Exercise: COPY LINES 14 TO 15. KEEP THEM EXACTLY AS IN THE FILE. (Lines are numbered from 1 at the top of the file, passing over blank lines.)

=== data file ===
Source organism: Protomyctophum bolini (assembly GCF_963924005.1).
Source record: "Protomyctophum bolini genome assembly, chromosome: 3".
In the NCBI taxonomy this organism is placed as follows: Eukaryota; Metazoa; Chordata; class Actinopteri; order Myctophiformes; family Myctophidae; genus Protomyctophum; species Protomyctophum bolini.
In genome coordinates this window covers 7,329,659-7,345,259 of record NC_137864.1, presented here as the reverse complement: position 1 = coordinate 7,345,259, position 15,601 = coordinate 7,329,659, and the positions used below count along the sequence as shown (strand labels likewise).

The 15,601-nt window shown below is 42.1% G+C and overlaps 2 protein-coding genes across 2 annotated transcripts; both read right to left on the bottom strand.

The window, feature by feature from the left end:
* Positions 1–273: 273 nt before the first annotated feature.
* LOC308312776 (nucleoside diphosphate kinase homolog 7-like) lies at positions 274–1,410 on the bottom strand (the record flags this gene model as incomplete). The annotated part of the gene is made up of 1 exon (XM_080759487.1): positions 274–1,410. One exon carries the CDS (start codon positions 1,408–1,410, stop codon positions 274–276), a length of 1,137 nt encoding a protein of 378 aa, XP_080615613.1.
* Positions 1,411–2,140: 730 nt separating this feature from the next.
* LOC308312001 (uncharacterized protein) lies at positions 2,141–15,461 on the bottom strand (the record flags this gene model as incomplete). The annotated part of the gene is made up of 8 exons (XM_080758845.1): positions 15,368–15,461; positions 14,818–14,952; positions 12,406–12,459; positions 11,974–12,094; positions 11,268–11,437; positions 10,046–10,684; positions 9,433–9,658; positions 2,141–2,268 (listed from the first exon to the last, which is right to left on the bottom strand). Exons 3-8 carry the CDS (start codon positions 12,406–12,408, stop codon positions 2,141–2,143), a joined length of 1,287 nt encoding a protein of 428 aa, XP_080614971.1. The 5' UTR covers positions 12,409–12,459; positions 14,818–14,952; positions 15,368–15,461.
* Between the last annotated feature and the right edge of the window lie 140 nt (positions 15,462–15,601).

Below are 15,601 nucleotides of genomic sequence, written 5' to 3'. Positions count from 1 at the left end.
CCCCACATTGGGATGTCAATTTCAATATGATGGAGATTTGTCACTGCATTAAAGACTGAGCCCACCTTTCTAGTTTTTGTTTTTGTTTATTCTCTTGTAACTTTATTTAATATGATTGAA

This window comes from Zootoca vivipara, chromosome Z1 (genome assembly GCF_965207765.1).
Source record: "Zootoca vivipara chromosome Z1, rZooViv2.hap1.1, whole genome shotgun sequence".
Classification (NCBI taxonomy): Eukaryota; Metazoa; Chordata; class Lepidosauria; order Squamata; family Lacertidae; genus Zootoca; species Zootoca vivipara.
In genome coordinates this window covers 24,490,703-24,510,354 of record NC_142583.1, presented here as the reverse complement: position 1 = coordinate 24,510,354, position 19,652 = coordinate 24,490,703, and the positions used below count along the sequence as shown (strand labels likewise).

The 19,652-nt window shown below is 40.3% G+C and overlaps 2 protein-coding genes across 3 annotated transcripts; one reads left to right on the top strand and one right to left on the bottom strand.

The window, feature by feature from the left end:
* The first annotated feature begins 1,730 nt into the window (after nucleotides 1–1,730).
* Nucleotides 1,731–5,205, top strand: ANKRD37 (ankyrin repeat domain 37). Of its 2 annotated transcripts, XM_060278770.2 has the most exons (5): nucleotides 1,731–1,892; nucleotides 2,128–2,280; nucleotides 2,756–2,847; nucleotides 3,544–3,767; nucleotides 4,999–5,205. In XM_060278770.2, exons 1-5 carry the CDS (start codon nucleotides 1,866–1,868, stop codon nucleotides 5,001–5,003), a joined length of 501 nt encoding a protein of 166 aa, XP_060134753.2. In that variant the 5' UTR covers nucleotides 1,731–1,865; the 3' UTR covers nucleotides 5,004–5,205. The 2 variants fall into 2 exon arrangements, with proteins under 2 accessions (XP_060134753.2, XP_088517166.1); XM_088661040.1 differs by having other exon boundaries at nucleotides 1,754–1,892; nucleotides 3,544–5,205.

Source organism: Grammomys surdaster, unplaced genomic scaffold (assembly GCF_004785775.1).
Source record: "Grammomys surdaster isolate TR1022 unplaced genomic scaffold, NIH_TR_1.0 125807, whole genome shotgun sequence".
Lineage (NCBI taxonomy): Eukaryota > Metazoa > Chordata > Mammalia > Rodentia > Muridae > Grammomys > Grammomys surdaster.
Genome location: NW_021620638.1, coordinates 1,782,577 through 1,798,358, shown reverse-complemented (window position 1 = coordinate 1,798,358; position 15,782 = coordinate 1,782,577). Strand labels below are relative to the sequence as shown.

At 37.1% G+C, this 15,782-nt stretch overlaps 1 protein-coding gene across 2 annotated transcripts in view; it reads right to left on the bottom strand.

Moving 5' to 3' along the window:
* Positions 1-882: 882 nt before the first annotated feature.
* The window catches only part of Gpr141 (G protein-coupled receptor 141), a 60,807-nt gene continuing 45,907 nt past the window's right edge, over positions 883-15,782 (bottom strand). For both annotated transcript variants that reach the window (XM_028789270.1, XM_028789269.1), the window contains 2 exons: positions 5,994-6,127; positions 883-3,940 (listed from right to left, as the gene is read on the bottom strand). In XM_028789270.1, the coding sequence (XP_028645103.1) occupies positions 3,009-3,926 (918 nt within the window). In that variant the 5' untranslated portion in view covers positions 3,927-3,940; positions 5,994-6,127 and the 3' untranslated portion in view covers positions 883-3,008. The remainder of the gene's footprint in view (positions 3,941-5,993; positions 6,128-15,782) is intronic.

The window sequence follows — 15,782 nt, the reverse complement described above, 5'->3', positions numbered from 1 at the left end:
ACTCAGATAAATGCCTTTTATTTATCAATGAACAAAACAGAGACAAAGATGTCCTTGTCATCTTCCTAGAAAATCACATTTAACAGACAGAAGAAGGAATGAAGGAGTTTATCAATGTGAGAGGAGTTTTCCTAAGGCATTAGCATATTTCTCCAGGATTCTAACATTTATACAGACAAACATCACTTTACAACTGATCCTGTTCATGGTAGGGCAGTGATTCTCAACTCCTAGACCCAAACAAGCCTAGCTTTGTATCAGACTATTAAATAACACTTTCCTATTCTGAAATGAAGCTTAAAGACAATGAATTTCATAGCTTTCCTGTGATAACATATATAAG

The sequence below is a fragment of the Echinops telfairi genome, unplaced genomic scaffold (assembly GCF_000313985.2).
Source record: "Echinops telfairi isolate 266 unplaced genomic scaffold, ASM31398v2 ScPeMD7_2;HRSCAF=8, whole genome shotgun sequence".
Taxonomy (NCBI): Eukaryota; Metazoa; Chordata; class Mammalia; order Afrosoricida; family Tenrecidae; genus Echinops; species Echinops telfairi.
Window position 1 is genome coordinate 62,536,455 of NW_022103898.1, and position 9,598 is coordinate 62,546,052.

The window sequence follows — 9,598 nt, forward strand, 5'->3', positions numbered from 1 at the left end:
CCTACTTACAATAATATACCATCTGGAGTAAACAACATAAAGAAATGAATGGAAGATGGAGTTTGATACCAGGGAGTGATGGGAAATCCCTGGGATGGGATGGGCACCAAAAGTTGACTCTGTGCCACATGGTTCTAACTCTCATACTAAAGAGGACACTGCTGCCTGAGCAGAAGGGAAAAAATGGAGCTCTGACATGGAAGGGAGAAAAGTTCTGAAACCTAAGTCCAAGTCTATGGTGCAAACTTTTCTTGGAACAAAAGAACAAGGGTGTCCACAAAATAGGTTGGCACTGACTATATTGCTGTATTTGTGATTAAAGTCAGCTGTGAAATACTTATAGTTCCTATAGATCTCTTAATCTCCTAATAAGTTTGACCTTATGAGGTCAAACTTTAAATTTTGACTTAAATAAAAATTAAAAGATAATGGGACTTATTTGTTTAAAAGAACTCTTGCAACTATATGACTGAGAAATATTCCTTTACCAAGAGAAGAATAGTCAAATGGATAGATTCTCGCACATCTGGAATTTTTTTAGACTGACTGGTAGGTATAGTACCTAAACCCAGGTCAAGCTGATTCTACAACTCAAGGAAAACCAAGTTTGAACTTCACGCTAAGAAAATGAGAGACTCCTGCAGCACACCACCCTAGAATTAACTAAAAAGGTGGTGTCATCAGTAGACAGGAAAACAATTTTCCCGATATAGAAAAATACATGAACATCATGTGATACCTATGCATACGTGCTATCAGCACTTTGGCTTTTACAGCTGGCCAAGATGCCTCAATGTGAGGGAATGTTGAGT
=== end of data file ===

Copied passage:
This window comes from Zootoca vivipara, chromosome Z1 (genome assembly GCF_965207765.1).
Source record: "Zootoca vivipara chromosome Z1, rZooViv2.hap1.1, whole genome shotgun sequence".